Are-Bure-Boke

Through recent research into Japanese photography, particularly the photographers of Provoke magazine published in the 60's and 70's, I have come to realise that the concept of Are-Bure-Boke has had the greatest effect on the development of my practice. 

Although Are-Bure-Boke, which roughly translates as rough. blurry, out-of-focus, was not pioneered by photographers such as Takuma Nakahira and Daido Moriyama, it was these photographers that the idea became a concept and style in its own right and with whom the term was coined (Wholey, 2013). These photographers, however, were influenced by photographers such as William Klein and Garry Winogrand who were already pushing back against traditional photographic convention (Michael Hoppen Gallery, 2018). 

 Image by Garry Winogrand. Winogrand often used unconventional compositions in his images.(https://lens.blogs.nytimes.com/2012/04/19/a-puzzle-in-pictures-garry-winogrand-1960/

Image by Garry Winogrand. Winogrand often used unconventional compositions in his images.(https://lens.blogs.nytimes.com/2012/04/19/a-puzzle-in-pictures-garry-winogrand-1960/

 I was first introduced to the work of William Klein whilst viewing an exhibition of his work at the Tate Modern in 2012. Funnily enough it was a joint exhibition with Moriyama, but at the time I was not taken with the work of the Japanese photographer. Klein's work left a huge impression on me and I particularly liked how he pushed the boundaries of what photography was and should be, often grudgingly taking on assignments and often shooting them completely differently than expected. His work for Vogue summed up his attitude, pushing the boundaries of what was acceptable for the magazine, shooting fashion editorials in the same style as his street photography (Klein and Campany, 2012).         

 Image by William Klein from New York. (http://www.ideelart.com/module/csblog/post/379-1-william-klein.html)

Image by William Klein from New York. (http://www.ideelart.com/module/csblog/post/379-1-william-klein.html)

The important aspect for me and my work is not the aesthetic of Are-Bure-Boke, but the idea of not adhering to the photographic conventions of technical perfection.  With digital photography it seems that technical perfection has become as important as story and content. Especially when starting out in photography the sharpness of the image goes some way to dictating how good an image is (Quist, n.d.).  I know that when developing my practice I placed a lot of emphasis on the technical aspect of my photography.  My job also puts quite a bit of emphasis on the technical aspect of photography, especially with lighting. 

My current practice was a response to what I conceived as the pressures of digital photography and photography in general. With constantly updated technology it is easy to be caught up in the lust for new gear and thus perfection. In my experience my consumerism has had a detrimental effect on my photography.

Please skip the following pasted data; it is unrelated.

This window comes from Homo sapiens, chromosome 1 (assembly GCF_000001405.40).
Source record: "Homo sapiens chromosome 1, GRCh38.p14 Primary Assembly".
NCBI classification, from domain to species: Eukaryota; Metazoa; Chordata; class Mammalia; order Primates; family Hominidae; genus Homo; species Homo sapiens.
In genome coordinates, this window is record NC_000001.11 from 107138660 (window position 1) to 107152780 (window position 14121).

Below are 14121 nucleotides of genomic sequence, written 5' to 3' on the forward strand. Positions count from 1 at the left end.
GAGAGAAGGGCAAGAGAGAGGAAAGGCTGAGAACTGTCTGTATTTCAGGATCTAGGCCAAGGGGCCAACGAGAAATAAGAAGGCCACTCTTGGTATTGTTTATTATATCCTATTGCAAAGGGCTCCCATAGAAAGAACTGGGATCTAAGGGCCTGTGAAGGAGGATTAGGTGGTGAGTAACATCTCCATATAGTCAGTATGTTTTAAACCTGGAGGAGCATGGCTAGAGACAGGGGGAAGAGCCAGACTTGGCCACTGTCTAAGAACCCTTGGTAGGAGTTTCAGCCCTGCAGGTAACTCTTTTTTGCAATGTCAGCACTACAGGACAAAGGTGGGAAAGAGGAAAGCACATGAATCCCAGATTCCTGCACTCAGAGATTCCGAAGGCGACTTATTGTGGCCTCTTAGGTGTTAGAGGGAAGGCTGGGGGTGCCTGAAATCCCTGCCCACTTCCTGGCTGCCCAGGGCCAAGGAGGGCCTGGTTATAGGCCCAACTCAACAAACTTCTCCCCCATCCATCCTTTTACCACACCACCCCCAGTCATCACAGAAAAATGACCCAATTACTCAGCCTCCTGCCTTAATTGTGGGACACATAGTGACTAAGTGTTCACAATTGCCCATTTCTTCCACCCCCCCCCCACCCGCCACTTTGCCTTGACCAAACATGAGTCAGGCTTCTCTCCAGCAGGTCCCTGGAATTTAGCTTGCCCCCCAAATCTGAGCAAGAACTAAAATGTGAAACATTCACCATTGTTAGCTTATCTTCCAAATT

Are-Bure-Boke was born out of a rejection of the photographic conventions of the time and I still believe the idea to be relevant today. The idea of rebelling interests me and pushing the boundaries of photographic conventions, not only the technical aspects of sharpness, exposure and composition, but also narrative. In a portfolio review, with Dino Li, he mentioned that in essence I could say that I am attempted to "Destroy Photography" or in some way my work is "Anti photography". This was not something I had really thought about, but considering where the roots of my practice are based, it could be said to be the case.  I sometimes feel that I have a love/hate relationship with photography. 

 Image Darren O'Brien, Hanoi, April 2018

Image Darren O'Brien, Hanoi, April 2018

 

References

Gore, D. (2017). 'Okinawa': Remembering Takuma Nakahira in a different light | The Japan Times. [online] Available at: https://www.japantimes.co.jp/culture/2017/10/21/books/book-reviews/okinawa/#.WtR6h4jwaUk[.

Klein, W. and Campany, D. (2012). William Klein. London: Tate Publ.

MacDonald, K. (2018). A Puzzle in Pictures: Winogrand in 1960. [online] Lens Blog. Available at: https://lens.blogs.nytimes.com/2012/04/19/a-puzzle-in-pictures-garry-winogrand-1960/ [Accessed 16 Apr. 2018].

Michael Hoppen Gallery. (2018). William Klein. [online] Available at: https://www.michaelhoppengallery.com/artists/66-william-klein/overview/#/artworks/9767 [Accessed 16 Apr. 2018].

Quist, K. (n.d.). How to Let Go of Perfection in Photography. [online] Digital Photography School. Available at: https://digital-photography-school.com/let-go-perfection-in-photography/ [Accessed 16 Apr. 2018].

Wholey, M. (2013). MoMA | For the sake of thought: Provoke, 1968–1970. [online] Moma.org. Available at: https://www.moma.org/explore/inside_out/2013/01/25/for-the-sake-of-thought-provoke-1968-1970/ [Accessed 16 Apr. 2018].